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Mixed use districts looked at in master plan

By Kevin Elliott


Birmingham Planning Board members are nearly finished with the second review of the city’s 2040 Plan, which will serve as the long-range planning document for the city, following the board’s meeting on Wednesday, February 9.


The city received the second draft of the master plan in October, and the planning board has reviewed several chapters in the following months. On Wednesday, the board met to review Chapter 4 (Support Mixed-Use Districts) and Chapter 5 (Advance Sustainability Practices).


Matthew Lambert, with DPZ Co-Design, which is the city’s consultant on the project, highlighted several recommendations in the chapters for board members.


In terms of mixed-use districts, the plan recommends continuing with the improvement of the Maple and Woodward District by activating sidewalks; adding connections to public space and supporting parks; and addressing parking imbalances between residential and commercial use. To do so, Lambert recommended pursuing updates with the city’s multi-modal, and parks and recreation plans. Lambert also recommended establishing Market North, on N. Old Woodward, as a distinct district.


“Historically, the one-third mile-long Market North – Old Woodward retail district has been viewed clearly different from the core downtown,” he said. “It has now become a dining and shopping destination of its own. North Old Woodward has transitioned from a collection of fine art galleries into a busy district. This district requires its own identity, branding and focus on it's specific needs independent of other districts.”


Additional mixed-use recommendations includes the implementation of Hayes Square; adopting a South Woodward Gateway plan; and keeping plans “loose” in the Rail District.


Board member Daniel Share commended the recommendations overall, but said the plan was too specific with some recommendations, such as the type of seating that should be used in public spaces. Other areas of the plan, he said, are out of line with the direction the city is moving.


“There’s a statement referring to outdoor dining enclosures,” he said. “I’m not sure that’s what we are going to have in a master plan. We just had a discussion (about prohibiting them.)”


Lambert said some of the specific recommendations came out of the extensive public surveys conducted.


Chapter 5 – Advance Sustainability Practices, focuses on green designs, recycling and other sustainability practices. Lambert recommended the city establish a sustainability board to oversee recommendations in the plan, such as the implementation of Leadership in Energy and Environmental Design (LEED) certification standards.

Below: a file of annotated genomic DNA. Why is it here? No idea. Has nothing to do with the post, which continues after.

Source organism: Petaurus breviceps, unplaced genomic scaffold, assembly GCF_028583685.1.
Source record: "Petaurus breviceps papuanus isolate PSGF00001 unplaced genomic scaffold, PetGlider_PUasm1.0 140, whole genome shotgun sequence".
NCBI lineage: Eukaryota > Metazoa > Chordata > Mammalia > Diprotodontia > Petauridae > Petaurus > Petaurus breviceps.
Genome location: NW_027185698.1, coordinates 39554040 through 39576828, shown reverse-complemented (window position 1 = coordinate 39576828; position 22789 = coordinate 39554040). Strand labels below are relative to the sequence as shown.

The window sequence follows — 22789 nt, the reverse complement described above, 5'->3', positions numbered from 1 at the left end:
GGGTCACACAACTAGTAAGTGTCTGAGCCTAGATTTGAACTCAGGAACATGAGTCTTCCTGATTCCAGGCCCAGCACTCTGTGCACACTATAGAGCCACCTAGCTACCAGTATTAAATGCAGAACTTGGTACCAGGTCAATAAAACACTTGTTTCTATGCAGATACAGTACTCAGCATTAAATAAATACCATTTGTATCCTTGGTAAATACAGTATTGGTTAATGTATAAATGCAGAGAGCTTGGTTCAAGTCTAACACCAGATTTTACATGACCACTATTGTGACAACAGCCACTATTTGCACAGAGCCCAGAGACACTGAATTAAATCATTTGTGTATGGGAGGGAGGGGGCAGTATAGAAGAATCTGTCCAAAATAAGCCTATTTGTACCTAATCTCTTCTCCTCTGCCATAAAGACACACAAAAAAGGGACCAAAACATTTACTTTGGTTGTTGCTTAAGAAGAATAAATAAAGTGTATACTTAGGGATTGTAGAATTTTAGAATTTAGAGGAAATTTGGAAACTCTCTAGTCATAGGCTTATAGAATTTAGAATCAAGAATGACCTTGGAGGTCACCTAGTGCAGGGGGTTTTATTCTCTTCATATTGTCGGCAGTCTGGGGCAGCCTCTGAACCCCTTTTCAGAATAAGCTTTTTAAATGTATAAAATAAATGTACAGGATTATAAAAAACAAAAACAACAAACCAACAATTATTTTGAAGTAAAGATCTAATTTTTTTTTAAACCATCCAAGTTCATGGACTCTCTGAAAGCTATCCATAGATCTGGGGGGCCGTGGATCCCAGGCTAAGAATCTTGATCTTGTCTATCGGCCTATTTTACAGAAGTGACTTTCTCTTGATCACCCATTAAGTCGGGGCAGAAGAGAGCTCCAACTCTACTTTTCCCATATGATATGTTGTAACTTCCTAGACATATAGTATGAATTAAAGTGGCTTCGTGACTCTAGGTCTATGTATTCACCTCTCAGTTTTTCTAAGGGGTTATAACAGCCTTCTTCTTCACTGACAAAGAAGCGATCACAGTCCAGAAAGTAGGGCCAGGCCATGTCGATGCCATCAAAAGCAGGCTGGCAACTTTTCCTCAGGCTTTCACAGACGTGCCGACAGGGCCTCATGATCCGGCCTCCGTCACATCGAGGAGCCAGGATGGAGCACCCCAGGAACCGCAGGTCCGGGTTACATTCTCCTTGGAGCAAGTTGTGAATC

The plan also recommends expanding recycling and composting; installing green stormwater infrastructure; and improving the Rouge River natural area.


Share said LEED certification standards may prove to be problematic in the future, and could discourage development based on cost issues. Additionally, Share recommended the city take a regional approach to stormwater, working with neighboring communities and the Oakland County Water Resources Commission.


Board member Bryan Williams said the city needs more buy-in from residents who would be impacted by the South Woodward Gateway Plan before promulgating it in the master plan. Chiefly, he said, the city must address noise and traffic speed along Woodward in the area.


Planning board chair Scott Clein challenged his fellow board members at the meeting to complete the review and implementation of the master plan, rather than get bogged down in critiques.


“Respectfully, I’m more than a little frustrated from what I heard. If we strip away everything in the master plan, what is the point of doing it,” he asked. “Do we want 14 Mile to Lincoln to look the way it does now? We have been actively surveying comments from the public for two damn years, so any thought that we need more – I challenge us to push forward on finishing this plan, rather than sitting in more analysis paralysis and sitting here in another two years and not having pushed forward on anything.”


The board will meet on Wednesday, March 9, to review the final chapters of the plan prior to forwarding recommendations to the city commission, which will give direction to DPZ Co-Design on the third and final draft of the plan.

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